BRUSSELS, Belgium - The member nations of the United Nations have agreed on terminology for labeling genetically engineered foods.
"Genetically-modified organism" (GMO) is to be defined as "an organism in which the genetic material has been modified through genetic technology in a way which does not occur naturally by reproduction or by natural recombination." The agreement is a step toward a standardized approach to labeling of GM foods throughout the 164 members of the Codex Alimentarius, the United Nations body that establishes international voluntary standards on foods.
The labeling committee of the Codex reached the agreement at a meeting in Ottawa, Ontario, earlier this month. After formal endorsement by member countries, the terms will be adopted as an amendment to the general standards for labeling prepacked food products.
An overall system for labeling GMOs is still to be decided, however. Because of trans-Atlantic differences in approach, the question was left out of the Protocol on Biosafety adopted in Montreal in January by more than 130 countries that had signed up to the 1992 U.N. Convention on Biodiversity. The United States wants to identify GMOs only when they present a danger to health or to the environment, whereas the European Union favors systematic labeling of all foods that have undergone genetic modification.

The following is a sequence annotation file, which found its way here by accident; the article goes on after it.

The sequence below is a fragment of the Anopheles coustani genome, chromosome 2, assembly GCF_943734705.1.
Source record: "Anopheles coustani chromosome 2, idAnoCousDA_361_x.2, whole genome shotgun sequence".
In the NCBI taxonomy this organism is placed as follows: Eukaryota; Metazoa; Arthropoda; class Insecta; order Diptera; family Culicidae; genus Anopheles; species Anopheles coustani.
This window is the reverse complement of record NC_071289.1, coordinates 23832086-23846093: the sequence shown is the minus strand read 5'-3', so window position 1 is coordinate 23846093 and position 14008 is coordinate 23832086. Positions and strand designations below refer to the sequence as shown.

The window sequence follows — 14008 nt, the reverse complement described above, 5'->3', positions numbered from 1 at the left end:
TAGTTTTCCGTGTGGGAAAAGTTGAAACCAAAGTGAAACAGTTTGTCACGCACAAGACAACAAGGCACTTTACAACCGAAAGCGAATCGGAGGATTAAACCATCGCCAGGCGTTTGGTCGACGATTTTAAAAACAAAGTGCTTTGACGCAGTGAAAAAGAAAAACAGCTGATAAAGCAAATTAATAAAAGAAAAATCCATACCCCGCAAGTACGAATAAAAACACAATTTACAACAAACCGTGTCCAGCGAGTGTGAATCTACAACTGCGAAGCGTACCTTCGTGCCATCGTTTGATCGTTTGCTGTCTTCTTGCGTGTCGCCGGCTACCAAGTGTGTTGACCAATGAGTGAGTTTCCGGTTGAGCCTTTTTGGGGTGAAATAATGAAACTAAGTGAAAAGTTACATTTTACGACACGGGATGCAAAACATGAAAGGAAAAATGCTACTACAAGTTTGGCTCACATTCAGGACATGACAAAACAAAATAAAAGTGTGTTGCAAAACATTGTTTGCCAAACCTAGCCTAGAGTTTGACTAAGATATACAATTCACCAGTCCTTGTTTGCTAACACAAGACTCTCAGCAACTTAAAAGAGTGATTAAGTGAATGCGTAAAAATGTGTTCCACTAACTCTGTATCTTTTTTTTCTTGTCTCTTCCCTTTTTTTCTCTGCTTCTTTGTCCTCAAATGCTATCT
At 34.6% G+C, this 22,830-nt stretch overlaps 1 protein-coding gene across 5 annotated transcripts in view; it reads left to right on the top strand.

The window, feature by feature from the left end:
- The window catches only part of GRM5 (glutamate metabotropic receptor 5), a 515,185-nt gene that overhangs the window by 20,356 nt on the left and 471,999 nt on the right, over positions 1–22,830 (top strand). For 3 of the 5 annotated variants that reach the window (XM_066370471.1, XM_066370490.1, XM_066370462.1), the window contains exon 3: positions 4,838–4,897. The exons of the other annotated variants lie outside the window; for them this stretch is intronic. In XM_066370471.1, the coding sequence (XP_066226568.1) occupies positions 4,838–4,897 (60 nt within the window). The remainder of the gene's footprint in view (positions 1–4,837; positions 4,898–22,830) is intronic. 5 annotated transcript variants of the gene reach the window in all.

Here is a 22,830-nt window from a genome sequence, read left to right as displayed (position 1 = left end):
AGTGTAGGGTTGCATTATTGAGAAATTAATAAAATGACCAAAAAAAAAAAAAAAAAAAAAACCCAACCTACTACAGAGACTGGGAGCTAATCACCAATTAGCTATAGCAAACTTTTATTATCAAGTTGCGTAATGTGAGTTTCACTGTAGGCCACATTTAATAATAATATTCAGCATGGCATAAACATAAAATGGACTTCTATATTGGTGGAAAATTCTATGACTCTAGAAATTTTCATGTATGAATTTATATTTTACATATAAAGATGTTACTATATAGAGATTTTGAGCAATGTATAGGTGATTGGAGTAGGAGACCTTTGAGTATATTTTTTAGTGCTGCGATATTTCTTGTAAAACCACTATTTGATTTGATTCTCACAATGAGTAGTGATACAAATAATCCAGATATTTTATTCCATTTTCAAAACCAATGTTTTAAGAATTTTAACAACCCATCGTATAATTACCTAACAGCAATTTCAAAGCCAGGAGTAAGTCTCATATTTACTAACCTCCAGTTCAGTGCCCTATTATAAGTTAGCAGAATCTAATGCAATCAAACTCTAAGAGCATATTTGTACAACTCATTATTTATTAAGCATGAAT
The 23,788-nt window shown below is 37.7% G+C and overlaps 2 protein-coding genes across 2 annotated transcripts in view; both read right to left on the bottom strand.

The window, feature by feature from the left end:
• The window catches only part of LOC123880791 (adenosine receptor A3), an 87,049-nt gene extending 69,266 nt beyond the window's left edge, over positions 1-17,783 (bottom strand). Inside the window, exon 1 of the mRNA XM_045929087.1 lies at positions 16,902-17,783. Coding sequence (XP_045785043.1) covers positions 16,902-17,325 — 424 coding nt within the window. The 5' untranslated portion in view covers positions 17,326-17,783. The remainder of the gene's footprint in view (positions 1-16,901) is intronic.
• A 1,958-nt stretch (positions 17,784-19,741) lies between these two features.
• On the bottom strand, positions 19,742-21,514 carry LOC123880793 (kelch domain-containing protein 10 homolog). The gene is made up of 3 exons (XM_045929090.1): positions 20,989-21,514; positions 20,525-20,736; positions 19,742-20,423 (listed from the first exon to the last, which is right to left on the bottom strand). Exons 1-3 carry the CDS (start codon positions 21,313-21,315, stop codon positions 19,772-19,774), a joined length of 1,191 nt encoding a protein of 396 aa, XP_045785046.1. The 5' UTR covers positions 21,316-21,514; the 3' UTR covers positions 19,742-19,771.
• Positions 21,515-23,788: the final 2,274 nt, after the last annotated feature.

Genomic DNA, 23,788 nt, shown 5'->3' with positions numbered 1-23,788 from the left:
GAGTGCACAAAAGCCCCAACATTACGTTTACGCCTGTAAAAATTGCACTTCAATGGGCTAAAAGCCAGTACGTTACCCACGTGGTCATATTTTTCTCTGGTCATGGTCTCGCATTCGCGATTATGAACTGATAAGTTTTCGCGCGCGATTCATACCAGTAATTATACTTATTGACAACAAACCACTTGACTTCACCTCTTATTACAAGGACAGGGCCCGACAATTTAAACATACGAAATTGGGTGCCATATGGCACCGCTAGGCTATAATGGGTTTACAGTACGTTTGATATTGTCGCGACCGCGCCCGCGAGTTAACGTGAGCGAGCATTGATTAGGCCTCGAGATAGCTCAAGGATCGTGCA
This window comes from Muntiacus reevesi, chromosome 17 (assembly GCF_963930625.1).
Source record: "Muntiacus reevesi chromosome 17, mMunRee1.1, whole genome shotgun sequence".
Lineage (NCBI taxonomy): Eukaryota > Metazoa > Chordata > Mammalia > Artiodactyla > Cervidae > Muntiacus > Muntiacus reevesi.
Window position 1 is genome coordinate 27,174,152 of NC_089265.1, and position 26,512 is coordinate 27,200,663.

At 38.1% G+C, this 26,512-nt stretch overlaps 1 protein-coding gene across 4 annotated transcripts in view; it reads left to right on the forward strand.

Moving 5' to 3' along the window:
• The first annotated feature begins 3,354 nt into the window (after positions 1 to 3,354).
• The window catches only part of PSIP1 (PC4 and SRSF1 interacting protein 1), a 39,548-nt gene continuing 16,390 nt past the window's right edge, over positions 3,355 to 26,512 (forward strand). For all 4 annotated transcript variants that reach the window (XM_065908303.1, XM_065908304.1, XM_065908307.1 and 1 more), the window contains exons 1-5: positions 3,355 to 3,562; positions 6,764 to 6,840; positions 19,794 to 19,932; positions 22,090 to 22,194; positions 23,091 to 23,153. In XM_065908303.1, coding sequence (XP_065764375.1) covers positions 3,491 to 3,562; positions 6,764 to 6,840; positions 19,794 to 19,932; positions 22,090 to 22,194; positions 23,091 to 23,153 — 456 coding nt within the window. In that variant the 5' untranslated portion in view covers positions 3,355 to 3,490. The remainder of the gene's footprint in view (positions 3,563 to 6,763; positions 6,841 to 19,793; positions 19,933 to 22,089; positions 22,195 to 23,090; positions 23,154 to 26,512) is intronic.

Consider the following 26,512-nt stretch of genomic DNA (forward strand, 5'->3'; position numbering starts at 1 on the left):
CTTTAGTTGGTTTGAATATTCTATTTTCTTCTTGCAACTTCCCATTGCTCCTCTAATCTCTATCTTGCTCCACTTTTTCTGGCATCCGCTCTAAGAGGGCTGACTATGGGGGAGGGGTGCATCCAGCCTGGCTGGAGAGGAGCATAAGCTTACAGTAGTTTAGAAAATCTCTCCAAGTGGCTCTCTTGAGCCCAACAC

Canada, which chairs the Codex labeling committee, backs the U.S. view, but is trying to develop a compromise that will satisfy consumer concerns and win international support. Margaret Kenny, spokeswoman for the Canadian Agency for Food Inspection, said in Ottawa: "The aim is to find a way to combine the best of the two approaches."
Consumer organizations have criticized the United Nations for taking so long to reach a solution. A Canadian biotechnology action network is demanding that the Codex should support the European position and impose mandatory identification of GMOs. Its spokesman, Richard Wolfson, said: "It will take years before the consequences of genetically modified foods are known, so we are demanding immediate mandatory labeling and long-term research."